The total carbonaceous (TC) PM of the wood smoke was dominated by EC with a EC/TC ratio of 0.72 ± 0.08. Based on estimation of the components of the total PM in the wood smoke, the PM consisted of 38% soot, 24% organics and the remainder presumably alkali salts. A factor of 1.8 was used to convert the OC content to total organic PM and a factor of 1.1 was used to convert EC to soot PM mass concentration.

The total PAH concentration in the chamber was 1.1 ± 0.7 μg/m3, of which 74% (0.78 μg/m3) was in the particulate phase. The 12 dominating PAH compounds in the PM fraction, accounting for 86±2% of the total analyzed PAH, were (in descending order); Benzo(a)pyrene, Benzo(b)fluoranthene, Benzo(ghi)perylene, Benzo(e)pyrene, Benz(a)anthracene, Indeno(1,2,3-cd)pyrene, Benzo(k)fluoranthene, Benzo(ghi)fluoranthene, Coronene, Pyrene, Perylene and Fluoranthene Table 3.

Arterial stiffness and blood pressure

Vascular studies were performed in a quiet, temperature-controlled room with the subjects resting in a semi-recumbent position. Measurements were performed at baseline (pre exposure), and at 10-minute intervals after the exposure for one hour.

Blood pressure was measured using a validated semi-automated oscillometric sphygmomanometer (Boso-Medicus, Boso, Jungingen, Germany). Central arterial stiffness measured by pulse wave analysis was determined with a high-fidelity handheld tonometer (Millar Instruments, Texas, USA) at the right radial artery using the SphygmoCor™ system (AtCor Medical, Sydney, Australia) in accordance with the manufacturer’s recommendations. Briefly, pulse wave analysis derives an aortic pulse wave from a recording at the radial artery and the brachial blood pressure via generalized transfer function [50]. From this, augmentation index and augmentation pressure, both estimates of central arterial stiffness, are calculated. As augmentation index decreases with increased pulse rate due to a shorter ejection duration of the left ventricle [51], all measurements are corrected for pulse rate.

Carotid-femoral pulse wave velocity is regarded as the current “gold-standard” measurement of central arterial stiffness due to its reproducibility, ease of use and ability to predict cardiovascular events in several large trials [43,52,53]. Pulse wave velocity measurements were made using the Vicorder system (Skidmore Medical, UK), which detects the pressure wave simultaneously at the carotid and femoral arteries using inflatable cuffs. The pulse transit time between these sites is calculated by identifying the arrival of the foot of the pulse wave using a proprietary intersecting tangents algorithm as compared to the R-wave on the electrocardiogram. The distance between the sites divided by pulse transit time is then used to generate pulse wave velocity.

Heart rate variability

Continuous 3-lead electrocardiographic recordings were obtained through the study period using a Holter monitor (Spacelabs 90217, Spacelabs, UK). Heart rate variability and heart rate was determined from the electrocardiographic recordings using the Reynolds Medical Pathfinder Digital 700 Series Analysis System (Delmar Reynolds, UK) and the HRV Tools software package (Delmar Reynolds, UK) pre exposure and at 10-minute intervals over the hour post exposure. Standard time domain measures were calculated including the mean NN interval (time interval between consecutive sinus beats), SD of NN interval values (SDNN), percentage successive NN interval differences >50 ms (pNN50), root mean square of successive NN interval differences (RMSSD) and the triangular index. Frequency domain analysis included the low frequency (LF) and high frequency (HF) components of the power spectrum. LF and HF and are expressed in normalised units (LFn and HFn), to account for variation in the total power as well as the HF/LF ratio. No geometrical methods are reported for the 10 minute intervals over the hour post exposure due to the difficulties obtaining accurate measurements of these indices from short term recordings [54].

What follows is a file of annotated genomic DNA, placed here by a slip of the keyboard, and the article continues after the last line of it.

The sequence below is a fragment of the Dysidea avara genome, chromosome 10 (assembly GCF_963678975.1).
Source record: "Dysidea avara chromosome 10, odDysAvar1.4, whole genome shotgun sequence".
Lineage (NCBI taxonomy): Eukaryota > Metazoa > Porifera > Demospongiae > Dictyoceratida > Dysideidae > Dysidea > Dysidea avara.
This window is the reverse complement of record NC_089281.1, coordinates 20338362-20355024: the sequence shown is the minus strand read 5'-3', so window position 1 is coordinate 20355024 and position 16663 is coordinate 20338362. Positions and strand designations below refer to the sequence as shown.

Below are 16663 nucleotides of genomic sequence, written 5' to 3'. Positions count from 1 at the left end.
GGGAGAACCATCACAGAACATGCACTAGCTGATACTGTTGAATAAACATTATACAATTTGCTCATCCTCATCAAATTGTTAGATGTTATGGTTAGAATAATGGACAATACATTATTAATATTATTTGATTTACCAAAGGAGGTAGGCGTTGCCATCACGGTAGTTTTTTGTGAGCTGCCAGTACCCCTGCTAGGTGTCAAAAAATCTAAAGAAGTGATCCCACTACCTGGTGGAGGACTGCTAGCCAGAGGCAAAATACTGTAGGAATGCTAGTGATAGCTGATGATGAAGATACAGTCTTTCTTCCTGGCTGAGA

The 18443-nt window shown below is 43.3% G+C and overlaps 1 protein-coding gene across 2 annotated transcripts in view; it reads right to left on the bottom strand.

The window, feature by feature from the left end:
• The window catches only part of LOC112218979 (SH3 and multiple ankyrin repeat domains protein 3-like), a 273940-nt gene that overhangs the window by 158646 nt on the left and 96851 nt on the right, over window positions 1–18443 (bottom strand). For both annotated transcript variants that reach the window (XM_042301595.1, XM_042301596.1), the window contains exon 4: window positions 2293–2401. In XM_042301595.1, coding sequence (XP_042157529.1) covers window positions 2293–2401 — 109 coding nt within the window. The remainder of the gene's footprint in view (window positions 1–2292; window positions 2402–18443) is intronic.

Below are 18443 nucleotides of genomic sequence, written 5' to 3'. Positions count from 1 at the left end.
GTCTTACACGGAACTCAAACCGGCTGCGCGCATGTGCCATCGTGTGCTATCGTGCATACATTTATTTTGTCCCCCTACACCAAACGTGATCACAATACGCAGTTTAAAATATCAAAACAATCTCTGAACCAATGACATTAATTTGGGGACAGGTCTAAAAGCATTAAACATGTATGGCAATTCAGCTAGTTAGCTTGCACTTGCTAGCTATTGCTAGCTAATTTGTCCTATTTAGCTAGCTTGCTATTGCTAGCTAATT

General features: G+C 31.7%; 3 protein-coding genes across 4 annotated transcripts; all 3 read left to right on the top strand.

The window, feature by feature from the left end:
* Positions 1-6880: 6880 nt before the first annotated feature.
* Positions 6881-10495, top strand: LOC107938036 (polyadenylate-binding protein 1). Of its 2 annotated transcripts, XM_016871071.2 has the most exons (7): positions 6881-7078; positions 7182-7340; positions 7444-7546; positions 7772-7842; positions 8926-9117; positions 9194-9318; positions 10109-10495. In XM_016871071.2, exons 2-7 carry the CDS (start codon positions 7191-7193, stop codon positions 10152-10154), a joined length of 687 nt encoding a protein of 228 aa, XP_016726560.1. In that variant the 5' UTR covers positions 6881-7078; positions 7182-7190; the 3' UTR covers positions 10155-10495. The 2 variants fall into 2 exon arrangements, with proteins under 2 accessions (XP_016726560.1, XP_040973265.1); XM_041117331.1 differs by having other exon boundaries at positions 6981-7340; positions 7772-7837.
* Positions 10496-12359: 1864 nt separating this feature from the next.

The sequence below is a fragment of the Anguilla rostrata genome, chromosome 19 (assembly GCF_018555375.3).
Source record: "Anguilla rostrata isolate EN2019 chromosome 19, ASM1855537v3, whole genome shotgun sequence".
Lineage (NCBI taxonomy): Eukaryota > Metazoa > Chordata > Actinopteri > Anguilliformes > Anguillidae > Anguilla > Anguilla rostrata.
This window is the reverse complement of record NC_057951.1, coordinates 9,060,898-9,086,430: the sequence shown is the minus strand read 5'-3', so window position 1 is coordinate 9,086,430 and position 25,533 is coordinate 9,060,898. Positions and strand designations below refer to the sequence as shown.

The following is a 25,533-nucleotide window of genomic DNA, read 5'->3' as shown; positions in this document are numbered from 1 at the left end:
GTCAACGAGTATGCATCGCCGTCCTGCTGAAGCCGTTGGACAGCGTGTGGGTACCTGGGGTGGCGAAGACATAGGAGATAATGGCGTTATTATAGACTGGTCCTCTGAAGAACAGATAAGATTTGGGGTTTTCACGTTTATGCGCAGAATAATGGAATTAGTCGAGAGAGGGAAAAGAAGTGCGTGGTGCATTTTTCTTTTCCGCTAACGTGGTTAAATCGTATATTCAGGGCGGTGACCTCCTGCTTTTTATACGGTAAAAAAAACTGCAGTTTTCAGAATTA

Statistical analysis

All data was analysed using GraphPad Prism, version 5.0, (GraphPad Software, USA) by 2-tailed paired Student’s t-test, Wilcoxon signed rank test and 2 way analysis of variance (ANOVA) with repeated measures where appropriate. Statistical significance was taken at P < 0.05. Data are presented as mean ± standard error of the mean (SEM) or median with inter quartile range. All data analysis was made prior to unbinding the nature of the exposures.

To avoid bias from day to day variations in blood pressure, arterial stiffness and heart rate variability, all measurements over the hour post exposure are expressed as change from baseline taken prior to each exposure. Post exposure values were all normally distributed (D’Agostino-Pearson normality test).


Abbreviations

PM: Particulate matter; PM1: Particulate matter with an aerodynamic diameter <1 μm; PM2.5: Particulate matter with an aerodynamic diameter <2.5 μm; OC: Organic carbon; EC: Elemental carbon; PAH: Polyaromatic hydrocarbons; SMPS: Scanning mobility particle sizer; TEOM: Tapered element oscillating microbalance; NN: Interval between consecutive heart beats; SDNN: Standard deviation of the NN interval; RMSSD: The square root of the mean squared differences of successive NN intervals; pNN50: Percentage of successive NN intervals greater than 50 ms; HF: High frequency component of heart rate variability; LF: Low frequency component of heart rate variability.